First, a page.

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Study includes 'remarks about physical appearance' to trump up sexual violence numbers

One of the best tactics so-called researchers have used to conclude that fully one-fifth of college women will be sexually assaulted is to vastly expand the definition of what it is.

A new study, conducted at Rutgers University, relies heavily on this tactic to stoke fear and encourage witch hunts of college men across the country.

Reason's Elizabeth Nolan Brown dissects the study, noting the definition of "sexual assault" and "sexual violence" included everything from "remarks about physical appearance" and "persistent sexual advances that are undesired by the recipient" to "threats of force to get someone to engage in sexual behavior, as well as unwanted touching and unwanted oral, anal, or vaginal penetration or attempted penetration."

There's an ocean of difference between someone saying you look good today and someone physically pinning you down against your will. To include both under the category of "sexual assault" is just ludicrous, and certainly not a serious way of studying the issue.

"So what have we really learned here?" Nolan Brown asked. "That one in four female undergrads experienced something between rape and catcalls before coming to Rutgers; one in five female Rutgers undergrads experienced something between forced vaginal penetration and unwanted kissing at the hands of another student-or-not-student, somewhere in the universe, since starting college; three percent of students were perhaps physically threatened, perhaps mildly pressured into sexual activity; and four percent of students have been subject to something between forced oral, vaginal, or anal penetration and an unwanted caress while they were either asleep, totally passed out, or had had a few beers."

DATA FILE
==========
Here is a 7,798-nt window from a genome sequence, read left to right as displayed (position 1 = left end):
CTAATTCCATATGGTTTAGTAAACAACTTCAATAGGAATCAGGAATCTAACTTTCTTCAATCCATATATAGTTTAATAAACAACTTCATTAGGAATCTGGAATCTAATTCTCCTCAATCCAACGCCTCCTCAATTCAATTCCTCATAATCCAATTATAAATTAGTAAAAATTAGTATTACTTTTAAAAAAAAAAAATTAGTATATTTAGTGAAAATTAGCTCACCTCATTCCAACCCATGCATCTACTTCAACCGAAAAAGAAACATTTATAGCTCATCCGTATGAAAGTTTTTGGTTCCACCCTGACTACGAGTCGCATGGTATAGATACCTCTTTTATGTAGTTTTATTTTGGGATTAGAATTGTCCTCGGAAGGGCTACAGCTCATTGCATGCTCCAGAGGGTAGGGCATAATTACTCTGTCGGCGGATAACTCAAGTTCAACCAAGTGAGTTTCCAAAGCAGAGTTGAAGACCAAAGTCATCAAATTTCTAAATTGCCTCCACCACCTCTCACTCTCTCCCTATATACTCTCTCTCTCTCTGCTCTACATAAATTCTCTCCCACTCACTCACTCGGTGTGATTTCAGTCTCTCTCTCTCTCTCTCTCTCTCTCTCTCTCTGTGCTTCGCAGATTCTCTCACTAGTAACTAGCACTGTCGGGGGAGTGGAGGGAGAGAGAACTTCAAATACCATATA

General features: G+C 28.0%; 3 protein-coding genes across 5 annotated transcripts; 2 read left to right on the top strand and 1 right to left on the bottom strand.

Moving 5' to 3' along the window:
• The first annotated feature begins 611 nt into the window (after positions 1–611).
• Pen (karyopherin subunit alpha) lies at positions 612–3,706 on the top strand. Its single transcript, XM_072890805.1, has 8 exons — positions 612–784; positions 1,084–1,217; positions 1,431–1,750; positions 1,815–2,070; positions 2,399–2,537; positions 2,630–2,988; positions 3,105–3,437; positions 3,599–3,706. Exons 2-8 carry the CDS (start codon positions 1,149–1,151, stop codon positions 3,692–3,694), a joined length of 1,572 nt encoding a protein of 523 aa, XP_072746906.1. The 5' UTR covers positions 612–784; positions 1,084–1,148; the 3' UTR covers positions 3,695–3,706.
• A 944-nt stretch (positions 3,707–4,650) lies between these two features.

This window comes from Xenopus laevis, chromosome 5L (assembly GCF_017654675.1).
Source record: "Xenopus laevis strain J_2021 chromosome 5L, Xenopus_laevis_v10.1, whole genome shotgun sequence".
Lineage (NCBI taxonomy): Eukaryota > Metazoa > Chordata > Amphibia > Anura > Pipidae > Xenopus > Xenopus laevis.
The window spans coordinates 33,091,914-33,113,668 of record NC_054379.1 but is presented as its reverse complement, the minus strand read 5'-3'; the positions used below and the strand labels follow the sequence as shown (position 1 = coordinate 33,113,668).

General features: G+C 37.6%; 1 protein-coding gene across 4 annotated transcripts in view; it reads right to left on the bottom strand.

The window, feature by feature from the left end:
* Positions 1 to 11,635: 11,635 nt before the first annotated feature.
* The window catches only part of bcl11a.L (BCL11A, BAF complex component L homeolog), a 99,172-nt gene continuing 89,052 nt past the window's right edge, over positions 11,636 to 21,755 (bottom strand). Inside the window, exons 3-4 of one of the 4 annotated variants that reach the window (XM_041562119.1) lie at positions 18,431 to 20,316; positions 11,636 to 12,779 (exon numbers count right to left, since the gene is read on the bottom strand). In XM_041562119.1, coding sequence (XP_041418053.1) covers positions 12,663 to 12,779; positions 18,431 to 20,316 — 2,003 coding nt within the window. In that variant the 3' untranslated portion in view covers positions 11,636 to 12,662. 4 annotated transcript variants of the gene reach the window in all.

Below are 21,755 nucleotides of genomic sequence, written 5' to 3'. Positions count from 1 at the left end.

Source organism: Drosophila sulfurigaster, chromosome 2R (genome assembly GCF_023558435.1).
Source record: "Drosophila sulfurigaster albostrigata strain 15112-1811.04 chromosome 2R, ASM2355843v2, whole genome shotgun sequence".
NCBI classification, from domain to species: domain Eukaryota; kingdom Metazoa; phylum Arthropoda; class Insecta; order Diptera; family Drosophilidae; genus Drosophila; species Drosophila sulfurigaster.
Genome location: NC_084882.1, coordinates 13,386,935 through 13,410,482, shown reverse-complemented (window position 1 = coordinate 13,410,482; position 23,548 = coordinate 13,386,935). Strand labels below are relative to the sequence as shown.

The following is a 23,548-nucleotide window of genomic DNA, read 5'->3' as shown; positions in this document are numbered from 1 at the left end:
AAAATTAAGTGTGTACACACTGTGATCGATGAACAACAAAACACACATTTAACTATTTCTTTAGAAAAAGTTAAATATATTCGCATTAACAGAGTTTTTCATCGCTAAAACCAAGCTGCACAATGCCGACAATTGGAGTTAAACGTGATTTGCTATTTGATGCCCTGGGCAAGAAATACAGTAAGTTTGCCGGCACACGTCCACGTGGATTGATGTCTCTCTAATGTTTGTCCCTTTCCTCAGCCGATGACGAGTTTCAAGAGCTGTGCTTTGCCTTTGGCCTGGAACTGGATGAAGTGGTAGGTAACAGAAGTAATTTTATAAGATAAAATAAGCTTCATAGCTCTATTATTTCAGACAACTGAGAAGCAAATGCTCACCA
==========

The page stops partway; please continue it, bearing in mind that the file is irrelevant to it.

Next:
The Rutgers study comes on the heels of a new University of Oregon study also purporting to show that one in five college women have been victimized. That study is based a similar 2014 study by the same researcher, whose methods were flawed enough that her own university distanced itself from the survey he created.

Jennifer Freyd, the researcher, is back with a study little changed since 2014, purporting to find the same number of women as victims. To be clear, the women who took the study aren't necessarily claiming they were ever victims — Freyd and her researchers determined that they were victims based on questions answered. Freyd's only acknowledgement that there might be a flaw to her methodology is that factors like "poor memory" might make the numbers lower than they should be — that is, many women might have forgotten they were assaulted.

Of course, this study will be used as a model for other schools, meaning again and again the myth that one in five women will be sexually assaulted will continue. That myth will be used to continue to claim that due process rights are an impediment to justice, leaving young campus men vulnerable to witch hunts.

As I've written before, replicating a flawed study does not make it true.

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